What’s in a Trailer View? Do Viewing Records Even Matter?


Pixels trailer
A scene from Pixels
Photo: Columbia Pictures

By the end of 2014, the trailer for Fifty Shades of Grey was the most viewed trailer of the year with a reported 93 million total views. Second was the trailer for Star Wars: Episode VII – The Force Awakens with 81 million after it was reported earlier in the year the Star Wars trailer had amassed 58.2 million views in its first four days, besting the current record (at the time) held by Avengers: Age of Ultron, which finished 2014 with an estimated 78 million online views. What does all this mean? Well, one thing is for certain, it means if your movie gets a lot of trailer views it’s likely to make a lot of money. This is good news for the likes of Jurassic World and Furious 7, but what of the recent press release from Sony announcing the trailer for Pixels was the studio’s #1 trailer launch of all time?

Sony announced the trailer for Pixels generated 34.3 million views worldwide in its first 24 hours online, besting the previous record held by The Amazing Spider-Man 2 of 22 million streams. How did it accomplish this? Well…

To reach the record, the studio utilized the enormous digital footprint that Sony commands worldwide and the remarkable social media reach of its cast including Adam Sandler, Josh Gad, Kevin James and Ashley Benson. The studio leveraged official channels as well as social pages for Sony, Sony Pictures, Sony Pictures international markets, Sony Electronics, and Sony Rewards, as well as the Xperia Lounge on Sony Mobile and Sony’s Times Square Billboard. Worldwide viewership of the trailer continues to grow as support extends to PlayStation, Crackle, Sony Retail Stores and Sony International Television.

Does any of this mean anything? Honestly, I think it shows the power of social media in the case of Pixels while I think it also shows the power of brand recognition when it comes to everything else. Does this mean Pixels is going to be some kind of big studio hit? Maybe, but it’s one thing to simply be something people are seeking out compared to something where the leveraging of social media is absolutely necessary to create the same kind of awareness. It’s smart, and definitely raises awareness, but these trailer reports seem to do little more than give another reason to get a movie’s title back in front of consumers.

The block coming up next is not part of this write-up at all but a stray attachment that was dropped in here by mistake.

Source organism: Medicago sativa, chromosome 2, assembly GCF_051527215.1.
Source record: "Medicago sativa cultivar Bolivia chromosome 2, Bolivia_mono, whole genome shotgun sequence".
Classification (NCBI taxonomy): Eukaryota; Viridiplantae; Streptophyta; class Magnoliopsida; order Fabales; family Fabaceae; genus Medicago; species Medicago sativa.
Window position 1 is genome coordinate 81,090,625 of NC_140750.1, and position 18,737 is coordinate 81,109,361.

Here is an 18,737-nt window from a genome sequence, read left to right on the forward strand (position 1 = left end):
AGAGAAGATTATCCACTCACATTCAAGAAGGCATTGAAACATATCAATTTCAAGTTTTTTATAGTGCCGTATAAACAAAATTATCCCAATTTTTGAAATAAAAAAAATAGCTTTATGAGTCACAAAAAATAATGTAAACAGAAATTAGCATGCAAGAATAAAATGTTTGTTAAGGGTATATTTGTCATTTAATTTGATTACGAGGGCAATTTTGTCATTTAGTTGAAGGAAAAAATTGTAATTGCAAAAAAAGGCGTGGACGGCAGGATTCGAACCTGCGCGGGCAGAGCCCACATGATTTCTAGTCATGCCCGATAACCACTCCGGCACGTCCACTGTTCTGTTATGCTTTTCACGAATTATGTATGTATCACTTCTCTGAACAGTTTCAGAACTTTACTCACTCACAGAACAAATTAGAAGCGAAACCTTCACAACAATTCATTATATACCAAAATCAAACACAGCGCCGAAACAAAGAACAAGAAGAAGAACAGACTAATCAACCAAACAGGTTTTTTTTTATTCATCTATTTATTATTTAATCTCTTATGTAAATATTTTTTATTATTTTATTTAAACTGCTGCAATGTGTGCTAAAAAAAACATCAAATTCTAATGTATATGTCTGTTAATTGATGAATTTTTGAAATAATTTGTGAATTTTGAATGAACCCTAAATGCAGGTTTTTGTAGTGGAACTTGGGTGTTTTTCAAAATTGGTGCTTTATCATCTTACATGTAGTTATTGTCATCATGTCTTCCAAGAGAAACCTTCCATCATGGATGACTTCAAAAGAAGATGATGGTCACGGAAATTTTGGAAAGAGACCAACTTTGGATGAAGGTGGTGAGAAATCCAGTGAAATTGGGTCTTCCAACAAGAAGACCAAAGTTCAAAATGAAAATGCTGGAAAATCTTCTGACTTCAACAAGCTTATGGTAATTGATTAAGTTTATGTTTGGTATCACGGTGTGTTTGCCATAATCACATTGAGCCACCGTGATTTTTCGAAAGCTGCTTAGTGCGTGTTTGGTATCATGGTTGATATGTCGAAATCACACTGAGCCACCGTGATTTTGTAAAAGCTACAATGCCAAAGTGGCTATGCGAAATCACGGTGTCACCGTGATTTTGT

The most interesting trailers from last year that made the end of the year top 20 were the less than successful movies such as Dracula Untold and Sex Tape. I can understand how a trailer for a movie called Sex Tape would get a lot of online views, but Dracula Untold? What was the appeal that found people watching the trailer, but staying clear of the film?

Obviously the hope here is to figure out which movies will be successful and which won’t. Below is the top ten trailers of 2013 according to Zefyr’s 2013 report and these are looking at YouTube views. I have included the number of views along with their final position at the 2013 domestic box office.

  1. Fast & Furious 6 – 105.7 million (#9 at domestic box office)
  2. The Hangover Part III – 51 million (#30 at domestic box office)
  3. Iron Man 3 – 41.3 million (#2 at domestic box office)
  4. The Hunger Games: Catching Fire – 33.5 million (#1 at domestic box office)
  5. Man of Steel – 33.1 million (#5 at domestic box office)
  6. Thor: The Dark World – 25.9 million (#12 at domestic box office)
  7. Star Trek into Darkness – 21.2 million (#11 at domestic box office)
  8. Fast & Furious 6 – 17.4 million (#9 at domestic box office)
  9. The Wolverine – 15.3 million (#22 at domestic box office)
  10. Grown Ups 2 – 14.2 million (#21 at domestic box office)

Films in the domestic box office top ten not featured on that list include Frozen, Despicable Me 2, Gravity, Monsters University, The Hobbit: The Desolation of Smaug and Oz The Great and Powerful. Obviously reasons for the absence of a couple of those titles could be due simply to when marketing for each film first began and their subsequent release dates, but looking at trailers does not give us the full picture. I also don’t know how Zefyr compiles all their information, but I do see just one instance the Frozen trailer is now up to 28.3 million views.

So what have we learned? Eh, not much, I just like looking at numbers. I mean, all this information really is, is just another opportunity to talk about the movies, which is all studios want in the first place… right? Hell, let me help a little more. Here are the trailers for Pixels, Star Wars and Fifty Shades of Grey (my own personal version) once again… see how it works?